Jesus completely gave Himself to washing their feet. Look at how thorough He was in this work. First, He rose from supper. Then Jesus laid aside His garments, which had to remind Him of what waited in just a few hours, when He would be stripped of His garments and be crucified. Jesus then took a towel and girded Himself. Finally Jesus poured water into a basin. If Jesus wanted to just display the image of a servant, He would have had a servant or one of the disciples do all this preparation work. He then would have quickly wiped a damp cloth on a few dirty feet and consider the job done. That would give the image of servanthood and loving leadership, but Jesus gave Himself completely to this work.
This was an extreme act of servanthood. According to the Jewish laws and traditions regarding the relationship between a teacher and his disciples, a teacher had no right to demand or expect that his disciples would do such a lowly thing as wash his feet. How much more unthinkable was it that the Master would wash His disciple’s feet?
6He came to Simon Peter, who said to him, “Lord, are you going to wash my feet?”
7Jesus answered, “You do not know now what I am doing, but later you will understand.”
8Peter said to him, “You will never wash my feet.”
Jesus answered, “Unless I wash you, you have no share with me.”
9Simon Peter said to him, “Lord, not my feet only but also my hands and my head!”
10Jesus said to him, “One who has bathed does not need to wash, except for the feet, but is entirely clean.
“When I am clean, Lord, keep me too,
For that is more than I can do.”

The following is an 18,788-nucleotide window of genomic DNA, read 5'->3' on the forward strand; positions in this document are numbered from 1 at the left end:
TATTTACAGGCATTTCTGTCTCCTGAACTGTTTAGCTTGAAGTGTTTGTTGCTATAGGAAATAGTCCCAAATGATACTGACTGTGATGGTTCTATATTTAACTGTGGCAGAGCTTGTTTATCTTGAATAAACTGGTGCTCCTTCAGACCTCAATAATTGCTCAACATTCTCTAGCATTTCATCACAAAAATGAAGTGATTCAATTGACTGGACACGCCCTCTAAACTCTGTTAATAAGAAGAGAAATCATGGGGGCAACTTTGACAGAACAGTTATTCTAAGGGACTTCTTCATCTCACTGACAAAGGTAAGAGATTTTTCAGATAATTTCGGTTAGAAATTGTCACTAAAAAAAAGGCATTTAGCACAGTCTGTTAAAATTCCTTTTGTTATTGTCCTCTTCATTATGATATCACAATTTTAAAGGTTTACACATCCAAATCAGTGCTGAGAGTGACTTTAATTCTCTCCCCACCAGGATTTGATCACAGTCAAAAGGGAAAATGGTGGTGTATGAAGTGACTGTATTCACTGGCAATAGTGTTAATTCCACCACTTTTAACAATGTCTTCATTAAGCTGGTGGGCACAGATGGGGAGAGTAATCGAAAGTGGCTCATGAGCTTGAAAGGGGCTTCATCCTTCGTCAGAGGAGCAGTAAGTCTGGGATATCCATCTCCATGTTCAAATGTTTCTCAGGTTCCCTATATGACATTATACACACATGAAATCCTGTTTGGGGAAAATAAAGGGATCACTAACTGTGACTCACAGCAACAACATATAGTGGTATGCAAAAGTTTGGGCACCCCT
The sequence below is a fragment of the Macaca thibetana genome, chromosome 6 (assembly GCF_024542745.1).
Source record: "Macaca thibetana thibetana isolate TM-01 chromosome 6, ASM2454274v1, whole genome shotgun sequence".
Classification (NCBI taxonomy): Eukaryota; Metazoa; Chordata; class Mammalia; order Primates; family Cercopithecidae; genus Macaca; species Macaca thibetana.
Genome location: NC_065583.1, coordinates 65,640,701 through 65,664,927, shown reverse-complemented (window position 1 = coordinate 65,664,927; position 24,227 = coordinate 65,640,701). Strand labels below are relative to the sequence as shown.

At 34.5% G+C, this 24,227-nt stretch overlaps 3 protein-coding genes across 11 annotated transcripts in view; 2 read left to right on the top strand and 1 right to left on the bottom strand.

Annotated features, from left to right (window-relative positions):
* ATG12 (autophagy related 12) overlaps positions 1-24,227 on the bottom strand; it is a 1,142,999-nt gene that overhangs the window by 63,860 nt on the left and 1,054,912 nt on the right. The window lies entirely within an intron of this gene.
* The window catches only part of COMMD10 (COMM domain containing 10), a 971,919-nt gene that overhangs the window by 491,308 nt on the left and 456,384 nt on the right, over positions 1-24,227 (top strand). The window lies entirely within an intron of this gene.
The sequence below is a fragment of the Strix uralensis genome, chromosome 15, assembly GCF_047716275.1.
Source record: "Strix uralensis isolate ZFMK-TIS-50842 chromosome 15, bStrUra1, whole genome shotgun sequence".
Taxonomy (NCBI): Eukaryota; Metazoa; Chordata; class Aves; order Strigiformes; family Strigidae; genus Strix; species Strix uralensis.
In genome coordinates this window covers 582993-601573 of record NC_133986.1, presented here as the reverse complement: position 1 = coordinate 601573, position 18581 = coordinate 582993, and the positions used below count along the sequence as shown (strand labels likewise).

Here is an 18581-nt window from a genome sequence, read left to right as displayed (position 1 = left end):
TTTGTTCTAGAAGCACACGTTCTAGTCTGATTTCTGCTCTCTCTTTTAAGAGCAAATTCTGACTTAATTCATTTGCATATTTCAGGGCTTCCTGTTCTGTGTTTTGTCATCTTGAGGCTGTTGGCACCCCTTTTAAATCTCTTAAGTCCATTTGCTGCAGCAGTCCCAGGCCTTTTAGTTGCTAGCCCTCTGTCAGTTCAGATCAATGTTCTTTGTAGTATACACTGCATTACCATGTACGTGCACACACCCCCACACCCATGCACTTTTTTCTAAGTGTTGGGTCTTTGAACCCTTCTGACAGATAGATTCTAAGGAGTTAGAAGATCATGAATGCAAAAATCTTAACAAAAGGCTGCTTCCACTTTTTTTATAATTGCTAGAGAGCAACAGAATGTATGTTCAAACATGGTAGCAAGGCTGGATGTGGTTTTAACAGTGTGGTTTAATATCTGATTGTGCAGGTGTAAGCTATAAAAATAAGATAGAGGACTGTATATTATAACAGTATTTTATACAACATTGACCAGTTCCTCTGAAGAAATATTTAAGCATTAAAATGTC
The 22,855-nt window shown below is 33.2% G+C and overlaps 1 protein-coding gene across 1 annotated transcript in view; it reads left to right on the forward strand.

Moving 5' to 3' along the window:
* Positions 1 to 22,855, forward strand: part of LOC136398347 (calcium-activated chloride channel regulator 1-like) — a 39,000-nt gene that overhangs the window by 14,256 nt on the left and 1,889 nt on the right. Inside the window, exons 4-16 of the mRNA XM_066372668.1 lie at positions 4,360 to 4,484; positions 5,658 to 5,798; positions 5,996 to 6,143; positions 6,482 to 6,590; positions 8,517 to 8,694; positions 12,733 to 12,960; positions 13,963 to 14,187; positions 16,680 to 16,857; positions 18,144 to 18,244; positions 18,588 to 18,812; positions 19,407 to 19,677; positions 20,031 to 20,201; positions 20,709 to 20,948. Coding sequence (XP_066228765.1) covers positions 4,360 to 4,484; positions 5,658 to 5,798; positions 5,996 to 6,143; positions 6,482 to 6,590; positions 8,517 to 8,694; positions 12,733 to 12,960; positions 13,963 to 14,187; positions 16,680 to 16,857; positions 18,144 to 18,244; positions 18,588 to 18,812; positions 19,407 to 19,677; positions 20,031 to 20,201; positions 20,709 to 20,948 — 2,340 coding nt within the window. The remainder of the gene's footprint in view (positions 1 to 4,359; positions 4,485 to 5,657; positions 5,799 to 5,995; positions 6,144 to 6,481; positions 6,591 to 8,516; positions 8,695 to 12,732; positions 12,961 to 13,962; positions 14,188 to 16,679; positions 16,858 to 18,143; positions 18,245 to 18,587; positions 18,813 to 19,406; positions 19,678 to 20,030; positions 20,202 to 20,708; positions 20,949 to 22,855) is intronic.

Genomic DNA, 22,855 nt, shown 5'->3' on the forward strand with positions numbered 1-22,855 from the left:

And you are clean, though not all of you.” 11For he knew who was to betray him; for this reason he said, “Not all of you are clean.”
12After he had washed their feet, had put on his robe, and had returned to the table, he said to them, “Do you know what I have done to you? 13You call me Teacher and Lord—and you are right, for that is what I am. 14So if I, your Lord and Teacher, have washed your feet, you also ought to wash one another’s feet. 15For I have set you an example, that you also should do as I have done to you. 16Very truly, I tell you, servants are not greater than their master, nor are messengers greater than the one who sent them. 17If you know these things, you are blessed if you do them.
Scripture is full of references to washing and cleansing. HERE is a song that references Psalm 51: 7 — Wash me, and I shall be whiter than snow.
1) Have you ever been part of a foot-washing ceremony? How did it feel? I have, and I find it a lesson in humility. (Many churches include this in their Maundy Thursday services.)
2) What can we do daily to wash one another’s feet? Or in other words — How can we love one another with Christ-like humility and kindness? What specific thing could you do for someone today in obedience to these commands (see verse 14) from Christ?
The New Revised Standard Version, copyright 1989 by the Division of Christian Education of the National Council of the Churches of Christ in the United States of America. Used by permission. All rights reserved.